Julia recently posted this useful article, which indicates the latest unemployment figures may well be way out of whack: http://www.aussiestockforums.com/for...7&postcount=11
Of course the major headline in the papers, was that unemployment was not quite as bad as expected. But that doesn't quite stack up with the large number of job layoffs announced recently.
Anyhow, I've had a bit more of a look into how the ABS calculates the figures (as published on the ABS website in various notes), and it's quite interesting, and more importantly there are several areas that seem prone to problems, *especially* in January data!
* ABS takes a survey based method to calculate the employment figures, based on latest population and labour estimates of total workers. Therefore they interview in person, and then over the phone in subsequent interviews people for 8 months, with 1/8 being replaced each month (hence getting a new sample set in that period).
* It *does not* go on Centrelink figures, which is possibly contrary to what many might think. The survey only captures 0.24% of the population. The sample size was last year slashed by the Rudd government!
* Unemployed persons are those that listed they were actively looking for work in the 4 weeks proceeding the survey week. Of course, if one was a recipient of a multi-month redundancy, one would be likely to take it easy for several weeks, before considering looking for work (most especially over the xmas period).
* The January survey is done 2 weeks following the 7th and 13th of the month. Now I can see a problem here for those not employed end of the year, start of January, where a lot of employers aren't even around, aren't conducting interviews. Most potential employees aren't going to be actively seeking work, hence probably won't match the criteria of being "unemployed".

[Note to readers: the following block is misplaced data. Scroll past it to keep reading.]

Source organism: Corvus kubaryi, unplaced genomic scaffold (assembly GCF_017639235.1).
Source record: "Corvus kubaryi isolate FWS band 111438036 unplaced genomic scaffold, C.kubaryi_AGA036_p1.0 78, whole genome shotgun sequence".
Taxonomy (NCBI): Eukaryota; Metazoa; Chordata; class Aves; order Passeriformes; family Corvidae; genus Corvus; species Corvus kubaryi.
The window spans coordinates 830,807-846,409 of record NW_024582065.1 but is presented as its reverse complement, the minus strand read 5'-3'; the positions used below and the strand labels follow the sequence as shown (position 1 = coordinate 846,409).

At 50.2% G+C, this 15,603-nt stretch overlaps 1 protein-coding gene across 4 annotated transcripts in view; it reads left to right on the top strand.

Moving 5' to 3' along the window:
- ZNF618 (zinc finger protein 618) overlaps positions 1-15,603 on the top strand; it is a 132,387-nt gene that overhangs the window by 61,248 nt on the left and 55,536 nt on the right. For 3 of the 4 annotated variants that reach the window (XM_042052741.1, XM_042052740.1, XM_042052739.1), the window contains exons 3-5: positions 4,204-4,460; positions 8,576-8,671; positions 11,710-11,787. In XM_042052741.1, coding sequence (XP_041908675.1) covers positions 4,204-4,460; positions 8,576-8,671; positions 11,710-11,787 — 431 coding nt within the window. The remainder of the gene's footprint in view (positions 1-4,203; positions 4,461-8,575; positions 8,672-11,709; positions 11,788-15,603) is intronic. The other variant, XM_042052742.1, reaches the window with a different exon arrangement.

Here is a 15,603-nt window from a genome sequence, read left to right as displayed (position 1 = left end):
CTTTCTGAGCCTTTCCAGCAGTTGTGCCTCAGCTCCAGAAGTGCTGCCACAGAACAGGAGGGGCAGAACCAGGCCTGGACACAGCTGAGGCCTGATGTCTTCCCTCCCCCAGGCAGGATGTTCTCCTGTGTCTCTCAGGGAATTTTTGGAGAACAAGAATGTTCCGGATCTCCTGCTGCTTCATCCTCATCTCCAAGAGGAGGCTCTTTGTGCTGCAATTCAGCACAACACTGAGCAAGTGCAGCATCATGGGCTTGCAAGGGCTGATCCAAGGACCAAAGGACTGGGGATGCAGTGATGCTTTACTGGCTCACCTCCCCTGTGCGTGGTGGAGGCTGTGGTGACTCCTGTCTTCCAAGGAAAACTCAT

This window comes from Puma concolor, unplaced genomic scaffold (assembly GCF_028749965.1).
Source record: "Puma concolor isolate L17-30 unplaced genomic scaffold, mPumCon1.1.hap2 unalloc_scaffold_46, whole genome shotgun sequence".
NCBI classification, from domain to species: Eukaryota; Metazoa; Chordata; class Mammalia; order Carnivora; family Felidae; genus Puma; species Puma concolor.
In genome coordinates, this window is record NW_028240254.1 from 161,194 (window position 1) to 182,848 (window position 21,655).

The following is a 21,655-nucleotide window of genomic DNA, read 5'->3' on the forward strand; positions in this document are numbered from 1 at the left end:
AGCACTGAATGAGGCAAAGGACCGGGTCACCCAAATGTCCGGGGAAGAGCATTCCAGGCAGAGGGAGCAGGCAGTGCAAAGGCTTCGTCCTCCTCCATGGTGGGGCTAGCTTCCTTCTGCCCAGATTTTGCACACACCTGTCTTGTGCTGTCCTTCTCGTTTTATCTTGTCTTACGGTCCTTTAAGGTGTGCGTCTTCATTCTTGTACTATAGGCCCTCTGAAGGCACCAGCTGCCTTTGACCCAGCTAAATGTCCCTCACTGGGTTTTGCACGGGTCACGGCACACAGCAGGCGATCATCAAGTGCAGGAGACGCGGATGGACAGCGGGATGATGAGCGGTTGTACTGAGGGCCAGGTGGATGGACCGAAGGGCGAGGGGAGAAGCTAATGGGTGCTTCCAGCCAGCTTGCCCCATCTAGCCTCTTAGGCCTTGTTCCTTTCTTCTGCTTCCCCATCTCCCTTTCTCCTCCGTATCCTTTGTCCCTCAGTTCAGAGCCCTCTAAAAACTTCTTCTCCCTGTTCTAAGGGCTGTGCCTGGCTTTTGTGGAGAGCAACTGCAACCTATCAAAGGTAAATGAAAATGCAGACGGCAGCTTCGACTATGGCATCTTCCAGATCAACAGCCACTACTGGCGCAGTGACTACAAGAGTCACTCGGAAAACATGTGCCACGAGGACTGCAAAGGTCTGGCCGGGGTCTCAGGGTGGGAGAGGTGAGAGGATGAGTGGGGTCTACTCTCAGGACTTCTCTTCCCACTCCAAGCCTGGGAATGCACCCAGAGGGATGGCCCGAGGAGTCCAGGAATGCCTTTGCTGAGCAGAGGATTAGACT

* The December figures were revised upwards by some +0.3% in the latest unemployment figures! If similarly the January figures were to be revised upwards, the seasonally adjusted unemployment figure could well turn out to be 5.1% - into the 5's.
* At the bottom of each release, it's worth looking at the 95% confidence errors. In January, unemployment was between -0.1% and +0.7% of the figures. Hence there is a 95% chance the seasonal unemployment figures lie anywhere within the range 4.4% and 5.5% !. A pretty large range, and what could be the difference between "hey they weren't that bad", and "oh damn, we're screwed!"
* The trend series is the main item people tend to look at, this is derived with a "surrogate of a Henderson moving average" of the 6 most recent seasonal figures. So hence if the seasonal figures are later revised UP, so will the trend series.
* I can see a problem with the survey based method in isolated country towns, small mining towns, especially likely to have been hit with recent mining layoffs. Is the ABS really going to send a surveyor 1000km into the middle of nowhere to take employment surveys?? Doesn't seem likely to me. Could be a very large gap in the survey.
* Survey method seem partially adequate, but is not going to capture people who are frequent movers, those that frankly have better things to do, as these surveys can take 30 minutes or so to fill out, even over the phone. I can see large numbers, many different groups of people simply not the type that could be bothered participating when asked. This could introduce bias in the figures, especially with some demographics.
Please correct any errors above if you have any better information.
Now I'm not necessarily having a go at the ABS, they are just using whatever figures they have available to them, but with recent cuts to sample size, and the above, it's worth keeping in mind to be a little skeptical.